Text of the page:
EDITORIAL: Council shows us again that what is ‘legal’ is more important than what is ‘right’
The discussion Monday of an ethics complaint filed against Council member Kathy Canady felt more like a lesson in locating loopholes and interpreting fine print than a real effort to consider what’s right and wrong.
There was little real consideration given to the complaint, as the few questions asked focused on whether it was really wrong to declare a homestead in one place and live in another, whether it was truly against City Code for Canady to live in her business, and ultimately what real responsibility the Council had in the matter.
Apparently there was no responsibility to bother with ethics.
The big crescendo came when Mayor Pro Tem Liz Rundzieher announced she had heard nothing of importance.
“So I’ll make a motion that we do nothing with this,” she said.
The Council had two choices. One was to do nothing. Check. The other was to vote to hold a hearing and hear the evidence on both sides of the issue to determine if something unethical had been done. That option would have taken a little more effort, transparency, and a willingness to promote accountability to the public.
Credit might have been due for the Council hearing the complaint at all, but they had no choice according to the local ethics ordinance. So they suffered through it and asked questions focused on poking holes in the complaint rather than considering its validity.
What is legal, or not quite illegal – those things that bend the rules but don’t break them – continue to cast a long shadow over what is truly the right or wrong thing to do. That’s this Council’s Achille’s Heal. It wants to do what it wants to do and it doesn’t want to be questioned.
At one point the implication was it all didn’t really matter because, well, Canady had been here forever. She even snapped at complainant Sally McFeron that she doesn’t know because “She’s not from here.”
By all means, lifetime passes should be granted to bend the rules based on how long someone’s been in the community, right?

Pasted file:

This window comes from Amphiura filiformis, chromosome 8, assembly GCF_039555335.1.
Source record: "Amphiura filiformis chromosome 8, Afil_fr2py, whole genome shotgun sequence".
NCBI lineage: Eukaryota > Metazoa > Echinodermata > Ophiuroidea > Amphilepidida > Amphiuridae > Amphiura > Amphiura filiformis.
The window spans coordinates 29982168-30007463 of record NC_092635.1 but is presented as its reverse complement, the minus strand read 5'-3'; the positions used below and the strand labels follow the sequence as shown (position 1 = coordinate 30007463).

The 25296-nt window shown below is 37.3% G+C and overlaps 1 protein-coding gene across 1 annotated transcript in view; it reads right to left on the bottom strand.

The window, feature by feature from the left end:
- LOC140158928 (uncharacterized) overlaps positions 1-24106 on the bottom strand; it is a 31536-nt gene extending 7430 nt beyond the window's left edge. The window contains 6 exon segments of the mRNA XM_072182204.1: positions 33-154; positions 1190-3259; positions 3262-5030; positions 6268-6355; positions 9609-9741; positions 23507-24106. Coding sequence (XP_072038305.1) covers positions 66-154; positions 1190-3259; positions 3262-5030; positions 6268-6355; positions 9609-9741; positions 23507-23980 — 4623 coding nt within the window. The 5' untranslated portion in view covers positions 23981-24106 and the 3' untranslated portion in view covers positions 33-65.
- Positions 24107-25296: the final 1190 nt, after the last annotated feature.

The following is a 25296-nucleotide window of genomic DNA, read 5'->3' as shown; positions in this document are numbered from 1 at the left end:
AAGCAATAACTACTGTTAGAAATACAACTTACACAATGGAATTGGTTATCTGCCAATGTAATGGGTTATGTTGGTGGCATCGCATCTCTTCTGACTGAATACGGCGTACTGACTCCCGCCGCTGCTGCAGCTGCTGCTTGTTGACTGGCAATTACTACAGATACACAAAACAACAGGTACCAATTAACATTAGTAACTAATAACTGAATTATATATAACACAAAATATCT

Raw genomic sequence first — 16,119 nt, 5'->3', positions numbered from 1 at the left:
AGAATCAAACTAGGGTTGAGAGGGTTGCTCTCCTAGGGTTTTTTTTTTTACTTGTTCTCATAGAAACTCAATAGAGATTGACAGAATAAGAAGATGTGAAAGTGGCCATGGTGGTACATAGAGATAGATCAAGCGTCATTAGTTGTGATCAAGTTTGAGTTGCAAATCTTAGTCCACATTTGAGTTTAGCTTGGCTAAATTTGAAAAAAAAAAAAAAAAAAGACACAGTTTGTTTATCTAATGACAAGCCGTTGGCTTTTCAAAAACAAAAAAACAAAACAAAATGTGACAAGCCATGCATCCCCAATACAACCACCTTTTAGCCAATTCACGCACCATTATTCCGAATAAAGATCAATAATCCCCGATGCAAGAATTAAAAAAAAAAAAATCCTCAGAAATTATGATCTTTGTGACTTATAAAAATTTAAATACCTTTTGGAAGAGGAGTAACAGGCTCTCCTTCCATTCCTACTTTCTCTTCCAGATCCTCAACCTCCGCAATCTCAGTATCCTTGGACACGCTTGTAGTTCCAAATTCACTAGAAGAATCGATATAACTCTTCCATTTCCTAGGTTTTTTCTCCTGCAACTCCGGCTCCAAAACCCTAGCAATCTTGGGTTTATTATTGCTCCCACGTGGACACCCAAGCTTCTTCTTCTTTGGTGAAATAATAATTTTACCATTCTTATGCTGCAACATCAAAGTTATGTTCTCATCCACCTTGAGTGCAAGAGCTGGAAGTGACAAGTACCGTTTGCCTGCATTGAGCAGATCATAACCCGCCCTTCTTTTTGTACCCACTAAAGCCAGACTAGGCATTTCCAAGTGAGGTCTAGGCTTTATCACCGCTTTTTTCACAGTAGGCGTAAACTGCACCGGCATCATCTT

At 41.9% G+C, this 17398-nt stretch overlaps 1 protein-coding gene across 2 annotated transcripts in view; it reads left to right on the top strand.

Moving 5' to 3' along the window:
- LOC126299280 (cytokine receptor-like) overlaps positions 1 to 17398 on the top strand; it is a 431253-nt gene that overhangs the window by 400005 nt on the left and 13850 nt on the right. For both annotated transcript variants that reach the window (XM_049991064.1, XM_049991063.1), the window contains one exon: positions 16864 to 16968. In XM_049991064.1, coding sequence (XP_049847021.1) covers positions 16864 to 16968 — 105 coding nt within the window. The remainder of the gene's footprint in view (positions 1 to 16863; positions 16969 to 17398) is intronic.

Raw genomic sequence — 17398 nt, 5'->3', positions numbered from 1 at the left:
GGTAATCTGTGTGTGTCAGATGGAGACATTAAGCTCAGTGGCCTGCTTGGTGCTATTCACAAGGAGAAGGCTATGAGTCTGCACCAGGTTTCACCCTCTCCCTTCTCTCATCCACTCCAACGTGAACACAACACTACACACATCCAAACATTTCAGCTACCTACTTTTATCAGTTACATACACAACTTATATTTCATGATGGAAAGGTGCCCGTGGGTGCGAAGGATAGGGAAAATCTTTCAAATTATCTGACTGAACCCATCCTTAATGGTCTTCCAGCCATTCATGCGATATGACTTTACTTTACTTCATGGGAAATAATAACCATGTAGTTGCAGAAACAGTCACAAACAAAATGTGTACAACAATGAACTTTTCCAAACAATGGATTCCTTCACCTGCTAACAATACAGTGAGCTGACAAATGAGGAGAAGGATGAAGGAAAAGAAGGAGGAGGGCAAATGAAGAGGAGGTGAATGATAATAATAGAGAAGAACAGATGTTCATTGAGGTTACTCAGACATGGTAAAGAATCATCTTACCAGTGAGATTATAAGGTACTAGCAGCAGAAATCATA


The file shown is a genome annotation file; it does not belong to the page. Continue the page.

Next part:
Did we forget that all this was in defense of an appointed Council member, that is about to get a monthly $1,000 salary and may get an extended three-year term – both things she voted in favor of – while not living in a residence according to City code?
Should the community reward people who don’t play by the same rules they expect us to abide by?
One question Monday focused on how any of the complaint impacted Canady’s duties as a Council member. That was strictly interpreted as though the question was “did it keep her from attending a meeting?”
One could also argue it impacts her duties as a Council member because she is not following the same rules she is charged with making judgments on for others. But maybe not.
It is not as though ethics and breaking or bending rules has never mattered to this Council. As recently as March, the Council used a clause from former police chief Maverick Campbell’s contract as sufficient reason to terminate him, specifically Section 13, which said: “willful misconduct, gross negligence, dishonest or fraudulent conduct, or such other acts in bad faith which result in injury to employer.”
This came even though no laws were broken in the incident cited as cause for termination. He just did something he shouldn’t have done, that reflected badly on the City.
But surely this is different, right?